Photos show the world’s first solar road that’s turned out to be a colossal failure because it’s falling apart and doesn’t generate enough energy

An automobile drives on a solar panel road during its inauguration in Tourouvre

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An automobile drives on a solar panel road during its inauguration in Tourouvre
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Benoit Tessier / Reuters

  • In July, a French daily newspaper published a story saying the longest solar road in the world had failed. It’s neither economically viable or energy efficient.
  • Less than three years since the road opened, it’s become cracked and damaged. Parts of the road have been demolished because they weren’t salvageable.
  • Energy targets were never hit, because engineers didn’t plan for rotting leaves to block sunlight. These photos show how
  • Visit Business Insider’s homepage for more stories.

France appears to have been on the solar road to nowhere.

In July, the French daily newspaper Le Monde reported that the 0.6-mile solar road was a fiasco.

In December 2016, when the trial road was unveiled, the French Ministry of the Environment called it “unprecedented.” French officials said the road, made of photovoltaic panels, would generate electricity to power streetlights in Tourouvre, a local town.

But less than three years later, a report published by Global Construction Review says France’s road dream may be over. Cracks have appeared, and in 2018, part of the road had to be demolished due to damage from wear and tear.

Even at its peak, the road was only producing half of the expected energy, because engineers didn’t take into consideration rotting leaves falling on the road.

Here what the road looked like in all of its former glory, and how it got to this point.


It was all smiles and high hopes in 2016, when the world’s first solar panel road, called Wattway, opened. France spent $5.2 million on 0.6 miles of road, and 30,000 square feet of solar panels. It was hailed as the longest solar road in the world.

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Segolene Royal at the inauguration of the solar panel road.
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Benoit Tessier / Reuters

Source: The Verge


Media gathered around to take a walk down what was thought to be the road of the future. The French minister for energy said she wanted to have solar panels on one mile of road every 621 miles in the country within the next five years.

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Segolene Royal.
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Benoit Tessier / Reuters

Source: NBC


Despite grey skies on the day of the inauguration, France was leading the world for solar transportation.

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An automobile drives on the solar panel road.
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Benoit Tessier / Reuters

But the brake was never removed, and the wheels never started rolling — so to speak.

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The tires of an automobile on a solar panel road.
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Benoit Tessier / Reuters

It was a bold move beginning a solar panel trial in Normandy, France, since the region doesn’t have the most sunshine. Caen, a city in Normandy, only has 44 days of strong sunshine in a year. Thunderstorms also reportedly broke solar panels on the road.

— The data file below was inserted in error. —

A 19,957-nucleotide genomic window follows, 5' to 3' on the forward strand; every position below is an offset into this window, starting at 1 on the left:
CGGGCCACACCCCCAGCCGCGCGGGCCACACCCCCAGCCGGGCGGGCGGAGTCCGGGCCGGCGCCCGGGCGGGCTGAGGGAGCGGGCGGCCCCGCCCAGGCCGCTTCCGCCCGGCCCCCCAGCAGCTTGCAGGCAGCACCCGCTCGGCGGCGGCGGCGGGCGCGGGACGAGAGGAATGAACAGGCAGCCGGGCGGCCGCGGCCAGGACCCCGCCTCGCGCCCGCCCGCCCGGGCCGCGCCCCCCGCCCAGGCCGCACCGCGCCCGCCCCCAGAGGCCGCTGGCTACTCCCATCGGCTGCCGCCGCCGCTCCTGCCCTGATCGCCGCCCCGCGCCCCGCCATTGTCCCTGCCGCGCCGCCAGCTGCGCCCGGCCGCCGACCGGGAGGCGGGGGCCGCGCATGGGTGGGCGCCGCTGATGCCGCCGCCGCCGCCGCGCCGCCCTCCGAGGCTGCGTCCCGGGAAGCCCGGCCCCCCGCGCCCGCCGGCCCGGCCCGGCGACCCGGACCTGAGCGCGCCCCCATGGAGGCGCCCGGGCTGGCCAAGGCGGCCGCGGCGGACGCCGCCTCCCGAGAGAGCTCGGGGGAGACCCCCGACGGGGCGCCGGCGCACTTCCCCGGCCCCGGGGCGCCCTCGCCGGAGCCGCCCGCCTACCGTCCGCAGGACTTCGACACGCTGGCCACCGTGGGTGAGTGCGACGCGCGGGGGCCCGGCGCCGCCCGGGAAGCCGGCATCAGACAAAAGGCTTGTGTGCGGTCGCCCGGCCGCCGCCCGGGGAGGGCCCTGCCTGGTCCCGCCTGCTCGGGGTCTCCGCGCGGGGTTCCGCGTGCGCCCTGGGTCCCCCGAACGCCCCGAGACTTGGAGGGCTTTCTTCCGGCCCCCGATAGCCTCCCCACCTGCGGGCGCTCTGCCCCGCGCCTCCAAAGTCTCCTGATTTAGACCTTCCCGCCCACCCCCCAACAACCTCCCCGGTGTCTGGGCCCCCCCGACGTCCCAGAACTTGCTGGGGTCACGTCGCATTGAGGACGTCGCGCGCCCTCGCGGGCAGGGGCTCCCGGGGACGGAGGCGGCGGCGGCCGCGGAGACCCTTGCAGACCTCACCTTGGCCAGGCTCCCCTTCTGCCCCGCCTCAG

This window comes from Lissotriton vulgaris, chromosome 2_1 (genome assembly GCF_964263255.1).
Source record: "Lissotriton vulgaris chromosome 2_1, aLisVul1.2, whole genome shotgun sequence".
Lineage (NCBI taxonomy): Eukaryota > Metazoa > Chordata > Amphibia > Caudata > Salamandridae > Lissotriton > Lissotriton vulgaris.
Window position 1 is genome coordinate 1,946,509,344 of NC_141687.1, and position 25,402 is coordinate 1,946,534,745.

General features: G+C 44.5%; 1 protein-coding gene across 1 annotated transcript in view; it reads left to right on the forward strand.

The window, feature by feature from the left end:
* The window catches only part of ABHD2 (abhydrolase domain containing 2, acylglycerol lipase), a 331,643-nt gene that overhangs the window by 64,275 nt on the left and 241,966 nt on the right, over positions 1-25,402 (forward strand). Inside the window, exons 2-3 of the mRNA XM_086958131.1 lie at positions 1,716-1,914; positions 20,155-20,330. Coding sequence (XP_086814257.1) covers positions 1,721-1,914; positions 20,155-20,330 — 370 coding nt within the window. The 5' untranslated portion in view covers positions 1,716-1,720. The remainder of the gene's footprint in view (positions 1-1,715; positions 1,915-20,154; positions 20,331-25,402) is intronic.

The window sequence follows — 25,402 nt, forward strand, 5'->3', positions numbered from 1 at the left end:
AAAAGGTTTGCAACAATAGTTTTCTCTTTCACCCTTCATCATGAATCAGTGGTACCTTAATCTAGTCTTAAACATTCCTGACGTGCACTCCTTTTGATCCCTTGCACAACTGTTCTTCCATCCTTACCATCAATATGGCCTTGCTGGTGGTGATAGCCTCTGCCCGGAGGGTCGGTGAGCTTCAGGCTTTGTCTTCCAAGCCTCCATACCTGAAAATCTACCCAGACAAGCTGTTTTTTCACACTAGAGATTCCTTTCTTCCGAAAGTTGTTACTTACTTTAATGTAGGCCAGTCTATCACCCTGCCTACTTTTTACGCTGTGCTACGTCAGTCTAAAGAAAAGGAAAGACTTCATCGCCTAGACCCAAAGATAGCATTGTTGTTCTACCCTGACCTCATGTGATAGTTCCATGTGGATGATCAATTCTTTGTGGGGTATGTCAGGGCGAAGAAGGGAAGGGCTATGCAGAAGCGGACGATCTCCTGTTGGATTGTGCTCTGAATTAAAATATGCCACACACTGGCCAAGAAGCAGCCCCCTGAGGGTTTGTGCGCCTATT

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Storm in Normandy.
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Wikimedia

Sources: Le Monde, The Guardian


The trial road was meant to produce about 150,000 kWh a year, which is enough power to provide light for up to 5,000 people, every day. Instead, it was making just under 80,000 in 2018, and fewer than 40,000 by July 2019.

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An electrical cabinet for Wattway on the solar road.
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Benoit Tessier / Reuters

Sources: Business Insider, Le Monde


Colas, the company that built the road, said in 2016 that the solar panels were covered with resin containing sheets of silicon to make them capable of withstanding all traffic. But since the opening, panels have come loose or broken into little pieces.

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A solar panel road is pictured during its inauguration in Tourouvre, Normandy
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Benoit Tessier / Reuters

Source: Business Insider, The Guardian


In May 2018, 300 feet of the road had to be demolished since it wasn’t salvageable.

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A demolished solar panel.
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Fabrizio Bensch / Reuters

The engineers also didn’t take into account the effects of leaves, which caused damage and limited the amount of electricity the panels could produce. They also didn’t think about the pressure and weight from tractors, two locals told Le Monde.

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A tractor in France.
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Stephane Mahe / Reuters

Sources: Le Monde, Global Construction Review


And now the trial looks like it’s all over. Wattway’s managing director Etienne Gaudin told Le Monde that it would not be going to market. “Our system is not mature on long distance traffic,” he said. The company would focus on creating electricity for smaller things, like CCTV cameras and lighting bus shelters.

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The car is parked.
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Benoit Tessier / Reuters

Source: Global Construction Review